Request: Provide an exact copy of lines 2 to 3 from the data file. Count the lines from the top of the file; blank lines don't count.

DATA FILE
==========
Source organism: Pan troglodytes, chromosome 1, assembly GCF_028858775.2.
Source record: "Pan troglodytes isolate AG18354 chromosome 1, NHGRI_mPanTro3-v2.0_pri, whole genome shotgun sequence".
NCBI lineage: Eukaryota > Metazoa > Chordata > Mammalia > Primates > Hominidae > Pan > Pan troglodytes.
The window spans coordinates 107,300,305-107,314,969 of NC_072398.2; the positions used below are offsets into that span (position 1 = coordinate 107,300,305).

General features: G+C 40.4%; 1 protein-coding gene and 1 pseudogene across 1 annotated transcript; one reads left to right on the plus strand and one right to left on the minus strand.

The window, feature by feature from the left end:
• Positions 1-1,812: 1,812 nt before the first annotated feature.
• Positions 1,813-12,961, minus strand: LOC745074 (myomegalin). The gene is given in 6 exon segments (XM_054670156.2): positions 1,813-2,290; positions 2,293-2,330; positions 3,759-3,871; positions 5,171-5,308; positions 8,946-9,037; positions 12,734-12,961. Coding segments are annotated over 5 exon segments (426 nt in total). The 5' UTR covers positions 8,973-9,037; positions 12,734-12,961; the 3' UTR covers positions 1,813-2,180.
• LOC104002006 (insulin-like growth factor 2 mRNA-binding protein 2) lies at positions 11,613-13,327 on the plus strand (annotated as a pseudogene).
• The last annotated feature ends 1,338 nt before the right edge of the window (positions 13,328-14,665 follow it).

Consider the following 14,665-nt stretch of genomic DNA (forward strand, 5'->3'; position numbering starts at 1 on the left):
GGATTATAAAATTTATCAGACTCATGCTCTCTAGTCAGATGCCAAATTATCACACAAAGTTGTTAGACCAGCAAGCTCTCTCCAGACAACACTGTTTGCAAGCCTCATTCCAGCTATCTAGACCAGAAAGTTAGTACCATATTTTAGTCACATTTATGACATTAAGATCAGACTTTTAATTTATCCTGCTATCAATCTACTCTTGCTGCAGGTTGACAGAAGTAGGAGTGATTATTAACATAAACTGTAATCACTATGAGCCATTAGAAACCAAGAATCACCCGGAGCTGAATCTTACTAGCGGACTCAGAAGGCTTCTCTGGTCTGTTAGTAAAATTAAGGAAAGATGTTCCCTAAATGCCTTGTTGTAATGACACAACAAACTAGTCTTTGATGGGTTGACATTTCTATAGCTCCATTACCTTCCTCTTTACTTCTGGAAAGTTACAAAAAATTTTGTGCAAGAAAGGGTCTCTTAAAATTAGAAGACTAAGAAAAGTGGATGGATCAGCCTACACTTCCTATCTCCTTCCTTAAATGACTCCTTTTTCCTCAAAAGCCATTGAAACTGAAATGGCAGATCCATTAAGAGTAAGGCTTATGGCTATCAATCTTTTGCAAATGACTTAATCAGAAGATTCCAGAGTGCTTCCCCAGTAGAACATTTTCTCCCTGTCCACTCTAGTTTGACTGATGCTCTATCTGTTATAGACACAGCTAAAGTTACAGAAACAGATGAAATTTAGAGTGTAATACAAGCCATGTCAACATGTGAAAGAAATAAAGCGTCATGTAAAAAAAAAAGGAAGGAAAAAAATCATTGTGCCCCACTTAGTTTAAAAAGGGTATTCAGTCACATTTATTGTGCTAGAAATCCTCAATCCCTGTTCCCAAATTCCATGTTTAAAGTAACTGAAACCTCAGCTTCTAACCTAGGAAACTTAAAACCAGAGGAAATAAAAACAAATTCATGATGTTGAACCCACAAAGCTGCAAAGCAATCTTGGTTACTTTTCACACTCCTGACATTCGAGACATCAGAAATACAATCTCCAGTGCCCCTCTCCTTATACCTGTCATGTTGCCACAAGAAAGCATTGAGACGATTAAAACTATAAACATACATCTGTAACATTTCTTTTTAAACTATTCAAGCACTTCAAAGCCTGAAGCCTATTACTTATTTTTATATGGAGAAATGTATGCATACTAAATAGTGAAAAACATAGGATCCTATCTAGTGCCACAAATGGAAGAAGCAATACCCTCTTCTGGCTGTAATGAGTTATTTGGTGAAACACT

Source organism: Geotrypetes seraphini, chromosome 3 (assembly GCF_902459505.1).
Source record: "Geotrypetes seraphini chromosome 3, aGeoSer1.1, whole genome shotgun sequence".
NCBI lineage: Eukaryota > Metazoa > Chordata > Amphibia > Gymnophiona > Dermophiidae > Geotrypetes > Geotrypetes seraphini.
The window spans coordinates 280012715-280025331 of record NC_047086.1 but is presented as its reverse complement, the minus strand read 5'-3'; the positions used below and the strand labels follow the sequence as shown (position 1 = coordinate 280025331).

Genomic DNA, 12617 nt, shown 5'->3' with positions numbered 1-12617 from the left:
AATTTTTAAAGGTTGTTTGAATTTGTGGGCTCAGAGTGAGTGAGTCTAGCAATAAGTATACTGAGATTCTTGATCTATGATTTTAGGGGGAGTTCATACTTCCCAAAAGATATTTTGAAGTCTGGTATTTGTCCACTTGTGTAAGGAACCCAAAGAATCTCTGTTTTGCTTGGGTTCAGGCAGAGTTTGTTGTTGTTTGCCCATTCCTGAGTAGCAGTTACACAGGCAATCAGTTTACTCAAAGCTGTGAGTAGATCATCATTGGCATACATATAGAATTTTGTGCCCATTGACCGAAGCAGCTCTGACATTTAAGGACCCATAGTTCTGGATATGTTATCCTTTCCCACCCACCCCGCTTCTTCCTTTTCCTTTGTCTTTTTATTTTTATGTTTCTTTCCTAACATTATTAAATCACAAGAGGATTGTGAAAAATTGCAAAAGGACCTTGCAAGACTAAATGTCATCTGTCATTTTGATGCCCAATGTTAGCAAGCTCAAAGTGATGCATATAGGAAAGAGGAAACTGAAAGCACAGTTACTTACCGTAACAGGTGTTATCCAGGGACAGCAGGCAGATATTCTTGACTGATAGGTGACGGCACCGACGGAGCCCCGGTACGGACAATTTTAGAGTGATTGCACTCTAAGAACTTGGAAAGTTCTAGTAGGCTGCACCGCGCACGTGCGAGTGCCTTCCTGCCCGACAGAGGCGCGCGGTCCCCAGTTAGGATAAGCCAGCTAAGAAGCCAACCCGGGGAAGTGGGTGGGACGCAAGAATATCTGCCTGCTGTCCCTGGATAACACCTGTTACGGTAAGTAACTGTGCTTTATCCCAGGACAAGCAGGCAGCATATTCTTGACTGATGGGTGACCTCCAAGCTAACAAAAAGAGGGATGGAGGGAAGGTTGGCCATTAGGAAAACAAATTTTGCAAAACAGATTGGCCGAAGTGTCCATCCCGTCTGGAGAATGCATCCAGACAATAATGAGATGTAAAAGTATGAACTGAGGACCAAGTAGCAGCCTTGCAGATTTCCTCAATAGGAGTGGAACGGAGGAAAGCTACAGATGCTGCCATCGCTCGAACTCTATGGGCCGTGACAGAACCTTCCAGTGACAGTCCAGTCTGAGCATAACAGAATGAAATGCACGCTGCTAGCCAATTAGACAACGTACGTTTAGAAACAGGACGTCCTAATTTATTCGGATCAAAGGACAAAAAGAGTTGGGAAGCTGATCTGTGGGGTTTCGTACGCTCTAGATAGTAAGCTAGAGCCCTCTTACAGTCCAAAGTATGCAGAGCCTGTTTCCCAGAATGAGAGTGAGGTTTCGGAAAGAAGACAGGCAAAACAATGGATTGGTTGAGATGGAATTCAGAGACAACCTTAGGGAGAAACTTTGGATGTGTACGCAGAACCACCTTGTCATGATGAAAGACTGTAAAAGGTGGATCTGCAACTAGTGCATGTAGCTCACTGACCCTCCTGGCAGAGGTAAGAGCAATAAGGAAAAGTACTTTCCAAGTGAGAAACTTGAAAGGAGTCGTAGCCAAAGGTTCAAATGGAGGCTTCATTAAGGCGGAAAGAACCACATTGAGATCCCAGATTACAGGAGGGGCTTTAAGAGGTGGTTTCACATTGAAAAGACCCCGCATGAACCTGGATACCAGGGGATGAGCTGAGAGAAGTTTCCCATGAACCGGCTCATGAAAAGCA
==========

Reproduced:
Source record: "Pan troglodytes isolate AG18354 chromosome 1, NHGRI_mPanTro3-v2.0_pri, whole genome shotgun sequence".
NCBI lineage: Eukaryota > Metazoa > Chordata > Mammalia > Primates > Hominidae > Pan > Pan troglodytes.